Cameraman based in Edinburgh, employed by ITN, working for ITV's Good Morning Britain covering stories all over the UK and the world. War Zones, World Cups, Royal Tours and many other less exciting assignments, like interviewing current and ex Prime Ministers have kept me busy over the years working in Breakfast Television since GMTV came on the scene back in '93 and regional TV before that. In 2009 I began to record what it is like to work, the often strange and long hours needed to bring the hard news, human interest and fluffy fun to the UK's TV screens in the morning, mostly broadcasting live.

Thursday, 10 September 2009

The hotel's on the Radar but I Can't See it!

Tuesday 8th September

Last night in the faded light and cocooned in comforting darkness I drove towards my hotel in the centre of Liverpool.

The Tom Tom confidently told me that I had reached my destination.

None of the buildings around looked in the least like a Marriott hotel. There was a car park, a Yates wine bar and over the roofs I could see a tower advertising Radio City.

The hotel had to be close.

I now know what a bee feels like as it repeatedly batters itself against a window trying to get to those tempting pollen filled flowers.

Between the various buildings I could see the hotel. It was a few hundred meters away.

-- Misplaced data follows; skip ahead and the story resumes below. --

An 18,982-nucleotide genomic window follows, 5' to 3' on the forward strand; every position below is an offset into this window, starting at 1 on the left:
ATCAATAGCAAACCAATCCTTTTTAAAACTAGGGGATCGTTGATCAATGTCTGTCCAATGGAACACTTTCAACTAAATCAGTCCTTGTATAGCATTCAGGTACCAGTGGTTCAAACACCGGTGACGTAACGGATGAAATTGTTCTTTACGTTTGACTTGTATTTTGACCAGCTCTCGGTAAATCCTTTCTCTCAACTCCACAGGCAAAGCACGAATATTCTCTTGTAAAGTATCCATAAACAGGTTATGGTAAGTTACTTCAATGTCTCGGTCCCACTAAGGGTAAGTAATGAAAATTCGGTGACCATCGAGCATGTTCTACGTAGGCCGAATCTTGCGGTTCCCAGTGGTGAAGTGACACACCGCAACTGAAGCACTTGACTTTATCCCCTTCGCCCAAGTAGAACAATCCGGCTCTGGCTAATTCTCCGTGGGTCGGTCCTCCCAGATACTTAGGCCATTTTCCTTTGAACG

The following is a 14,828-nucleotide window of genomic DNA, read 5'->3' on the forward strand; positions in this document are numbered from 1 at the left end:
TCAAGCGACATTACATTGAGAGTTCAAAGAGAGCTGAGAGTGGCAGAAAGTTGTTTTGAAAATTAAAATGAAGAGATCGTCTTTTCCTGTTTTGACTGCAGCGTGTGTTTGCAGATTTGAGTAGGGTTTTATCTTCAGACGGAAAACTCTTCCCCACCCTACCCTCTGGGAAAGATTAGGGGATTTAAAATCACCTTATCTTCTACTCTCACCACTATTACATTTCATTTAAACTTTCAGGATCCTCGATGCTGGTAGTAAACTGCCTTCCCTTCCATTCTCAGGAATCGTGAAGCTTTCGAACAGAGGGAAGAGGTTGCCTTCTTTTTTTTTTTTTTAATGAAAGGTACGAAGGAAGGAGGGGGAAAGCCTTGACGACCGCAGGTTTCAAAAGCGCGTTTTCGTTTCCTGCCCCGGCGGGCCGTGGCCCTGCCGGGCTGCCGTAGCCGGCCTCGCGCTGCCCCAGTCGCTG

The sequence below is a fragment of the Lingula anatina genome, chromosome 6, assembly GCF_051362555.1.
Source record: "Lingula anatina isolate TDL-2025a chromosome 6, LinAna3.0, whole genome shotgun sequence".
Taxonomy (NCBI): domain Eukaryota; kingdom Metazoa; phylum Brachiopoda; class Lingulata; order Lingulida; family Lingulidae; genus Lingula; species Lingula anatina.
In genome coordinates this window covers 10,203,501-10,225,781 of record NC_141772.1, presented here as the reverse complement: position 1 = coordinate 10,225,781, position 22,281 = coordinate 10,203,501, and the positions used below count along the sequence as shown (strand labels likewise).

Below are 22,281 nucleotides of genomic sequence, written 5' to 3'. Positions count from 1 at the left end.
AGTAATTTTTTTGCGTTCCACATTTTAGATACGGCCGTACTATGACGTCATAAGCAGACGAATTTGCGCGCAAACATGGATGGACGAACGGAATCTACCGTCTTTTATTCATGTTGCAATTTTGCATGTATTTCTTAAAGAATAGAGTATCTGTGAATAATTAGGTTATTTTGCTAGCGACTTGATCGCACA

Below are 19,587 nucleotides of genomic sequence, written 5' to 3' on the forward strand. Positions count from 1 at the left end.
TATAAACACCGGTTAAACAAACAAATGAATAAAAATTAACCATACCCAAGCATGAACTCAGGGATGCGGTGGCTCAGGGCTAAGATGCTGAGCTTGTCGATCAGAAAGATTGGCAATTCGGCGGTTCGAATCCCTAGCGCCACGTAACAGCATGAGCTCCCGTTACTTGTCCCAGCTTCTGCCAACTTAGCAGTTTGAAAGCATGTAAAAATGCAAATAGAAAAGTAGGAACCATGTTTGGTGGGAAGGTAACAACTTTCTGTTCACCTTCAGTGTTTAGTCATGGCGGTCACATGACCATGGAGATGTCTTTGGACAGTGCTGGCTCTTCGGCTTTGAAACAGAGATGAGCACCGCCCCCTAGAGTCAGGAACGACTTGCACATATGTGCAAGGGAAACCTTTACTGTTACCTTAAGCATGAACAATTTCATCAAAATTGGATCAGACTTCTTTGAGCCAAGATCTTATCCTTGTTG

I started to drive in the direction of the hotel. That road ended in a one way street.

I doubled back to see if I could approach from another direction. I got on to a one way street. It lead me on a nice little tour ending up exactly where I had started.

For fifteen minutes I drove around in ever decreasing and then increasing circles. From time to time I would catch a glimpse of the building. Sometimes it would be on my right. Sometimes it would be on my left. 

It did not matter which way I turned it never saw it in front of me even although I had turned and headed towards it.

Then as if some giant magicians hand had removed a big black cloth the hotel appeared on the right of the car.

I was very relieved because I was getting tired. It had been a long though uneventful drive from Edinburgh.

On my little impromptu tour of the city I had seen a feature film crew getting kit ready to do some filming. There was a crane, chuck wagons, lighting trucks and security all preparing for a night shoot.

I wondered if I had somehow stumbled into the triple worlds of David Copperfield, Derren Brown and David Blaine?

Were they up to some huge illusion to make a big hotel disappear and then reappear in another location?

I only held that thought  for a few moments because my main concern was to get to my comfortable cosy hotel room and get a few hours of precious sleep.

Quicker than Homer Simpson can down a dozen doughnuts the thought of getting straight to bed was devoured.

The credit card that had been used to book the room was declined. 

I was politely but firmly told that unless a valid card was passed over there was no way I would be slipping my weary bones under a Marriott duvet.

I handed over my card and was given permission to access the room I would be inhabit for a little over four hours.

I then had to go back out of the hotel to park my car in the car park.

“Just drive up to the gate and flash your lights. It’ll then be opened.” said the friendly porter.